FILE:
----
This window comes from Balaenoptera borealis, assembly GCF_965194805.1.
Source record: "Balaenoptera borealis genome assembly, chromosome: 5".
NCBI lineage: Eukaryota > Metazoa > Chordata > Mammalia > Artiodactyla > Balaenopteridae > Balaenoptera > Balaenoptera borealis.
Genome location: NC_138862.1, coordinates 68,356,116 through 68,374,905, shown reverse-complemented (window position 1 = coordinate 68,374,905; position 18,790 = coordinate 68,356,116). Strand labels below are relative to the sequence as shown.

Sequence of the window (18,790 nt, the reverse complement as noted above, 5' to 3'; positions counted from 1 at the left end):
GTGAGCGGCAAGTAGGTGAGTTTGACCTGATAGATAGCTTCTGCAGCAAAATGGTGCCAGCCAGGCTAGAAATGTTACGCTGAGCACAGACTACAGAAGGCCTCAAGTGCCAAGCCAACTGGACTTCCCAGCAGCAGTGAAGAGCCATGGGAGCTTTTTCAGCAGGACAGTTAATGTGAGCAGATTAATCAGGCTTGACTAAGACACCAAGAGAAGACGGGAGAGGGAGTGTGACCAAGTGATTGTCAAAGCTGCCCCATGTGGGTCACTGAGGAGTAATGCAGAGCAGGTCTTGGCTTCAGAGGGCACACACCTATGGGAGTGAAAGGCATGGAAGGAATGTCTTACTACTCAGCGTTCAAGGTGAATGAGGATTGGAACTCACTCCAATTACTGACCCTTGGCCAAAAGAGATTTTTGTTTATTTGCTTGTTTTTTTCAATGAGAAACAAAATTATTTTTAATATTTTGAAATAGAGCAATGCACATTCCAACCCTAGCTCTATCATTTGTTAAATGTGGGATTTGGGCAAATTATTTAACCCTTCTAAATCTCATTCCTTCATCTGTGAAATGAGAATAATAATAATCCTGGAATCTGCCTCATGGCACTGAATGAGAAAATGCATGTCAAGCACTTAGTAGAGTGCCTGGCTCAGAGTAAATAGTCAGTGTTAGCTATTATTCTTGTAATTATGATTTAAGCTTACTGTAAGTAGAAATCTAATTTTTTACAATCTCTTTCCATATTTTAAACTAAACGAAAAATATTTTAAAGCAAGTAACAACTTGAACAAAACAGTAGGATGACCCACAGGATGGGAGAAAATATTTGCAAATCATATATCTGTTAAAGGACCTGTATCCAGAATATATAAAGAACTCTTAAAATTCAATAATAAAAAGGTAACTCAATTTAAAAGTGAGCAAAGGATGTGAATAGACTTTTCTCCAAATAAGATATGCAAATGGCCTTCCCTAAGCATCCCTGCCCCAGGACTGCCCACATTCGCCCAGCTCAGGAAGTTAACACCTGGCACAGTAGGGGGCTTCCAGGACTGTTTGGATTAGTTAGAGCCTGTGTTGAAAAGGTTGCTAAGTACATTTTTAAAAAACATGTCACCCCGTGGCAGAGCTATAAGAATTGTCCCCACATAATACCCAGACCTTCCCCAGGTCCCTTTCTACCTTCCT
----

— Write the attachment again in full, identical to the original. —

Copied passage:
This window comes from Balaenoptera borealis, assembly GCF_965194805.1.
Source record: "Balaenoptera borealis genome assembly, chromosome: 5".
NCBI lineage: Eukaryota > Metazoa > Chordata > Mammalia > Artiodactyla > Balaenopteridae > Balaenoptera > Balaenoptera borealis.
Genome location: NC_138862.1, coordinates 68,356,116 through 68,374,905, shown reverse-complemented (window position 1 = coordinate 68,374,905; position 18,790 = coordinate 68,356,116). Strand labels below are relative to the sequence as shown.

Sequence of the window (18,790 nt, the reverse complement as noted above, 5' to 3'; positions counted from 1 at the left end):
GTGAGCGGCAAGTAGGTGAGTTTGACCTGATAGATAGCTTCTGCAGCAAAATGGTGCCAGCCAGGCTAGAAATGTTACGCTGAGCACAGACTACAGAAGGCCTCAAGTGCCAAGCCAACTGGACTTCCCAGCAGCAGTGAAGAGCCATGGGAGCTTTTTCAGCAGGACAGTTAATGTGAGCAGATTAATCAGGCTTGACTAAGACACCAAGAGAAGACGGGAGAGGGAGTGTGACCAAGTGATTGTCAAAGCTGCCCCATGTGGGTCACTGAGGAGTAATGCAGAGCAGGTCTTGGCTTCAGAGGGCACACACCTATGGGAGTGAAAGGCATGGAAGGAATGTCTTACTACTCAGCGTTCAAGGTGAATGAGGATTGGAACTCACTCCAATTACTGACCCTTGGCCAAAAGAGATTTTTGTTTATTTGCTTGTTTTTTTCAATGAGAAACAAAATTATTTTTAATATTTTGAAATAGAGCAATGCACATTCCAACCCTAGCTCTATCATTTGTTAAATGTGGGATTTGGGCAAATTATTTAACCCTTCTAAATCTCATTCCTTCATCTGTGAAATGAGAATAATAATAATCCTGGAATCTGCCTCATGGCACTGAATGAGAAAATGCATGTCAAGCACTTAGTAGAGTGCCTGGCTCAGAGTAAATAGTCAGTGTTAGCTATTATTCTTGTAATTATGATTTAAGCTTACTGTAAGTAGAAATCTAATTTTTTACAATCTCTTTCCATATTTTAAACTAAACGAAAAATATTTTAAAGCAAGTAACAACTTGAACAAAACAGTAGGATGACCCACAGGATGGGAGAAAATATTTGCAAATCATATATCTGTTAAAGGACCTGTATCCAGAATATATAAAGAACTCTTAAAATTCAATAATAAAAAGGTAACTCAATTTAAAAGTGAGCAAAGGATGTGAATAGACTTTTCTCCAAATAAGATATGCAAATGGCCTTCCCTAAGCATCCCTGCCCCAGGACTGCCCACATTCGCCCAGCTCAGGAAGTTAACACCTGGCACAGTAGGGGGCTTCCAGGACTGTTTGGATTAGTTAGAGCCTGTGTTGAAAAGGTTGCTAAGTACATTTTTAAAAAACATGTCACCCCGTGGCAGAGCTATAAGAATTGTCCCCACATAATACCCAGACCTTCCCCAGGTCCCTTTCTACCTTCCT